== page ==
- Open Access
Ebbie: automated analysis and storage of small RNA cloning data using a dynamic web server
BMC Bioinformatics volume 7, Article number: 185 (2006)
DNA sequencing is used ubiquitously: from deciphering genomes to determining the primary sequence of small RNAs (smRNAs) [2–5]. The cloning of smRNAs is currently the most conventional method to determine the actual sequence of these important regulators of gene expression. Typical smRNA cloning projects involve the sequencing of hundreds to thousands of smRNA clones that are delimited at their 5' and 3' ends by fixed sequence regions. These primers result from the biochemical protocol used to isolate and convert the smRNA into clonable PCR products. Recently we completed a smRNA cloning project involving tobacco plants, where analysis was required for ~700 smRNA sequences. Finding no easily accessible research tool to enter and analyze smRNA sequences we developed Ebbie to assist us with our study.
Ebbie is a semi-automated smRNA cloning data processing algorithm, which initially searches for any substring within a DNA sequencing text file, which is flanked by two constant strings. The substring, also termed smRNA or insert, is stored in a MySQL and BlastN database. These inserts are then compared using BlastN to locally installed databases allowing the rapid comparison of the insert to both the growing smRNA database and to other static sequence databases. Our laboratory used Ebbie to analyze scores of DNA sequencing data originating from an smRNA cloning project. Through its built-in instant analysis of all inserts using BlastN, we were able to quickly identify 33 groups of smRNAs from ~700 database entries. This clustering allowed the easy identification of novel and highly expressed clusters of smRNAs. Ebbie is available under GNU GPL and currently implemented on http://bioinformatics.org/ebbie/
Ebbie was designed for medium sized smRNA cloning projects with about 1,000 database entries [6–8].Ebbie can be used for any type of sequence analysis where two constant primer regions flank a sequence of interest. The reliable storage of inserts, and their annotation in a MySQL database, BlastN comparison of new inserts to dynamic and static databases make it a powerful new tool in any laboratory using DNA sequencing. Ebbie also prevents manual mistakes during the excision process and speeds up annotation and data-entry. Once the server is installed locally, its access can be restricted to protect sensitive new DNA sequencing data. Ebbie was primarily designed for smRNA cloning projects, but can be applied to a variety of RNA and DNA cloning projects[2, 3, 10, 11].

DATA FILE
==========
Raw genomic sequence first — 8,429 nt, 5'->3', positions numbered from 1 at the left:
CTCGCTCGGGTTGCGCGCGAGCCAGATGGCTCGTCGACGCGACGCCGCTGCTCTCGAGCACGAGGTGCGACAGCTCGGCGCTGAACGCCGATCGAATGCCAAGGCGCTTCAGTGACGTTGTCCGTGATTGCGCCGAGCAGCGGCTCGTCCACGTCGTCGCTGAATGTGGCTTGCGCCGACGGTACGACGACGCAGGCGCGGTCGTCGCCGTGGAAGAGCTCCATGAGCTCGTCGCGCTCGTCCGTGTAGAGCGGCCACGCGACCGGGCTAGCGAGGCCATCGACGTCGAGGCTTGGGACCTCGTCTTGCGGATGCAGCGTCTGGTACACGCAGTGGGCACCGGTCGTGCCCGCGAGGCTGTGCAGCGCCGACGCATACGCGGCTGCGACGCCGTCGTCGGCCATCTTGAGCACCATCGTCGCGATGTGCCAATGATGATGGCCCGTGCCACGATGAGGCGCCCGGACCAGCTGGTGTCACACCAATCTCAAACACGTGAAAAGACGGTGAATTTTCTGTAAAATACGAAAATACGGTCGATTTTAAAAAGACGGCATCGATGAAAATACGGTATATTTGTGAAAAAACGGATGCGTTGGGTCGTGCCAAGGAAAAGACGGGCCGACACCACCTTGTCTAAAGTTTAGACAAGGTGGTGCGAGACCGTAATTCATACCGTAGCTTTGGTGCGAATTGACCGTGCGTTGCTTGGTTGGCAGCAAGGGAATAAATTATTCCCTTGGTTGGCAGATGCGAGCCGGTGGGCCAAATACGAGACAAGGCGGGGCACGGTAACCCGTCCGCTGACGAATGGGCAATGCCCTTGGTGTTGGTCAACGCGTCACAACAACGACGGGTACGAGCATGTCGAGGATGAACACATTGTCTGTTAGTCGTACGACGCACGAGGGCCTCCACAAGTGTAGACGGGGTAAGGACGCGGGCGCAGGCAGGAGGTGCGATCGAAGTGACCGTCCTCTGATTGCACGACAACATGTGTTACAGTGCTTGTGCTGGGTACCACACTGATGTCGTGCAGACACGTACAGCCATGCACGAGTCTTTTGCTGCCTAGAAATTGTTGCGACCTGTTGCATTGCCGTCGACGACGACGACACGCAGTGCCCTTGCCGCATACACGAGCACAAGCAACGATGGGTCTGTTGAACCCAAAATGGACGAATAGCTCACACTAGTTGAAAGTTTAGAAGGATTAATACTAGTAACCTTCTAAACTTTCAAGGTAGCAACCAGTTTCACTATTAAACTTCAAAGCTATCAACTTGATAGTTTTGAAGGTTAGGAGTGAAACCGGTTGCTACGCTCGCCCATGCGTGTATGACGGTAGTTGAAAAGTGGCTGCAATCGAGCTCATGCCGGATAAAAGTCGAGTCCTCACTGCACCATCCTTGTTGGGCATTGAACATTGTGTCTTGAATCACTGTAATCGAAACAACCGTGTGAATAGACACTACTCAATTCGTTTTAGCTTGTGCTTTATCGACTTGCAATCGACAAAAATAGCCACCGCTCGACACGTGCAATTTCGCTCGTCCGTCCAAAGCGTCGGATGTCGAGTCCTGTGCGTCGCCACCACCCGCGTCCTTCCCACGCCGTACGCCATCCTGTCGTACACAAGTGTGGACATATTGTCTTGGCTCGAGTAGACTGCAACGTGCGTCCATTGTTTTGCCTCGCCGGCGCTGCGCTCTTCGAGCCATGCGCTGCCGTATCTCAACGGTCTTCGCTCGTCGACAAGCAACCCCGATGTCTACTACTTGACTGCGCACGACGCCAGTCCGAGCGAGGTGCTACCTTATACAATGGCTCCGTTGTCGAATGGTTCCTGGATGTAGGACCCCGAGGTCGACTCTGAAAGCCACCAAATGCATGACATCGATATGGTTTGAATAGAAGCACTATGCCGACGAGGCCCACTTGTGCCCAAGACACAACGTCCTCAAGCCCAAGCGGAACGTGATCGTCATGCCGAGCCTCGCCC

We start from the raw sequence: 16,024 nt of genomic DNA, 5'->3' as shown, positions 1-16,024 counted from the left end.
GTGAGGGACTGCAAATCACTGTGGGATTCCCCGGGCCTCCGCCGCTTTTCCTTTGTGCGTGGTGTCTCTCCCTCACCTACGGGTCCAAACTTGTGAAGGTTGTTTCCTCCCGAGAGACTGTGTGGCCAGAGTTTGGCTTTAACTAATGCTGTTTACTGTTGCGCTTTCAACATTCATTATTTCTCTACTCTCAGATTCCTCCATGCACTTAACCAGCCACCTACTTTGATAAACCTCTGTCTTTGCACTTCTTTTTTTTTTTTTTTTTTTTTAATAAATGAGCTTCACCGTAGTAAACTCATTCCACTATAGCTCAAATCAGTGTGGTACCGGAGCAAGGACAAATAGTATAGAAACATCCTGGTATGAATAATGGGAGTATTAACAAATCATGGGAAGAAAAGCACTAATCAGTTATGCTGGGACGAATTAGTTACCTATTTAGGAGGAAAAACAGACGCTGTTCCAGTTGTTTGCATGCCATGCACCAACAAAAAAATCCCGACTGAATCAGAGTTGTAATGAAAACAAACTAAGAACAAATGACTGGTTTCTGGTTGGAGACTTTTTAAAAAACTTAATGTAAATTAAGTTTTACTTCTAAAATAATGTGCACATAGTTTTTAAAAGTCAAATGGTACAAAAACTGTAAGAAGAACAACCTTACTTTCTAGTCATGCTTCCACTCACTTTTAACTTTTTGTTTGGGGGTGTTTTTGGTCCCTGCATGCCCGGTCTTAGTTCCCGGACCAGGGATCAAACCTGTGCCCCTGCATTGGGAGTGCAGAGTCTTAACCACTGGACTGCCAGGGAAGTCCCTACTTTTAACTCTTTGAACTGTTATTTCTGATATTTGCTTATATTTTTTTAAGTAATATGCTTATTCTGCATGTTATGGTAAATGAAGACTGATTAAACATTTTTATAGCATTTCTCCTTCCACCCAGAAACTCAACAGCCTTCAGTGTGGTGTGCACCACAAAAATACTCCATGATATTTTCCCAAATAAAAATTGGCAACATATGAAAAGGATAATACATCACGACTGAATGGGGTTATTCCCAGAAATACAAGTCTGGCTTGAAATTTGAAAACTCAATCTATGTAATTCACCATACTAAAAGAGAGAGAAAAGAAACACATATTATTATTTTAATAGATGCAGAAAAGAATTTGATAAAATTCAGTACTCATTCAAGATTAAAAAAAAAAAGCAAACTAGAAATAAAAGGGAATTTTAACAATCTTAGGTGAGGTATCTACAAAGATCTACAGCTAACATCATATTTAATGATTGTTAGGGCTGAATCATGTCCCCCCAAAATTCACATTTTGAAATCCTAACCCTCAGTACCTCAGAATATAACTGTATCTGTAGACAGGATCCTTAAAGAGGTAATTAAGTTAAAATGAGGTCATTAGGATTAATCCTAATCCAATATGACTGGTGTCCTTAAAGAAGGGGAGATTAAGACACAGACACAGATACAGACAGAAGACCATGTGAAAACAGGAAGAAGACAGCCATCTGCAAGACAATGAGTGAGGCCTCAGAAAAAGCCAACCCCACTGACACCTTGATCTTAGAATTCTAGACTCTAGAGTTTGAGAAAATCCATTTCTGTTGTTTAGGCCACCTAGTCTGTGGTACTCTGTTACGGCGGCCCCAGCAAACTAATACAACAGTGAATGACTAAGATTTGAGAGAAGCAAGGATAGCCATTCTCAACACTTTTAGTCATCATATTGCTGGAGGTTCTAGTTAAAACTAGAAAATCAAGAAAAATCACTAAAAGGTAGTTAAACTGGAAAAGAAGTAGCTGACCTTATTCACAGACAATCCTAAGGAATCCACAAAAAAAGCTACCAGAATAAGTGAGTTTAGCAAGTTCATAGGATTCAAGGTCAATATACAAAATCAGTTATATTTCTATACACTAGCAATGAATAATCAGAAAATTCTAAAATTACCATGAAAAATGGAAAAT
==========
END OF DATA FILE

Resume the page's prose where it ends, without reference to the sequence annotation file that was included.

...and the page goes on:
Small RNAs (smRNA) are currently of great interest, as they provide an additional and unanticipated level of gene control in higher eukaryotic organisms. These smRNAs, 21–26 nt in length, act as guide sequences to specifically cleave or inhibit the translation of mRNA and also target the methylation of genomic DNA and combat viral infection in certain organisms.
The first smRNAs were cloned from C. elegans in 2001 and ever since smRNA cloning proved to be a vital aspect of smRNA research. The process of smRNA cloning appends known primers to each end of the smRNA using T4 RNA ligase. The resulting constructs are then reverse transcribed and PCR amplified (Figure 1). Cloning and sequencing of these PCR products determines the full sequence of the cloned smRNA and is currently the most conventional approach that gives this information. Mainstream techniques such as microarrays and Northern analysis require that the primary sequence of smRNA be known. While, massively parallel signature sequencing can give estimates of total smRNA numbers, it does not provide primary sequence information. Bioinformatic approaches while useful are not currently able to accurately predict all known smRNAs and are unable to easily identify poorly conserved smRNAs sequences[2, 19, 20]. Thus, cloning is the most conventional technique currently available to reliably determine the sequence of expressed smRNAs.
Characterizing smRNAs from virally infected tobacco plants, Ebhardt et al. discovered that smRNAs were modified on the 2'-hydroxyl of their 3' terminal ribose. This finding was made possible by a detailed comparison of the length of radiolabeled smRNAs with that observed after cloning and sequencing. The scores of resulting sequence files required an automated approach to efficiently uncover clusters of related sequences from both plant and viral genomes. Therefore, an online analysis pipeline called Ebbie was designed, which excises multiple instances of smRNA sequence from a DNA sequencing text-file, deposits the smRNA sequences into a MySQL database and performs BlastN searches of these inserts against various databases.
Blast v2.2.9 is a heuristic local alignment tool essential for comparing query sequences to large databases. When installed locally, it proves to be a powerful and versatile tool for comparing new sequences to personalized local databases. For our published study, a blast-database containing 1,919 smRNA sequences (43,724 nucleotides) was installed locally. Querying this database using BlastN, overlaps of at least 8 consecutive base pairs were detectable using default parameters. This was sufficient for our cloning project of ~700 smRNA clones. For larger databases, optimized Blast parameters might be necessary. If genomic sequence data is available, BLAT might be considered for annotating smRNAs to the genome.
Components of Ebbie
MySQL v4.1.10a-Max was chosen as a database due to its compatibility with Perl. Perl v5.6.0 was chosen as a programming language because of its strength in analyzing and manipulating strings. Perl serves well in creating dynamic web pages, interacting with MySQL databases and communicating with the operating system. Most Linux systems are distributed with these programs. Ebbie was implemented on a standard PC with Linux Novell SuSE 9.3 operating system (standard PC: AMD Athlon 1.1 GHz processor with 256 KB cache, 512 MB RAM, 60 GB HD) and a RedHat Linux apache2 server. Installation notes are provided in the supplement [see Additional file 1].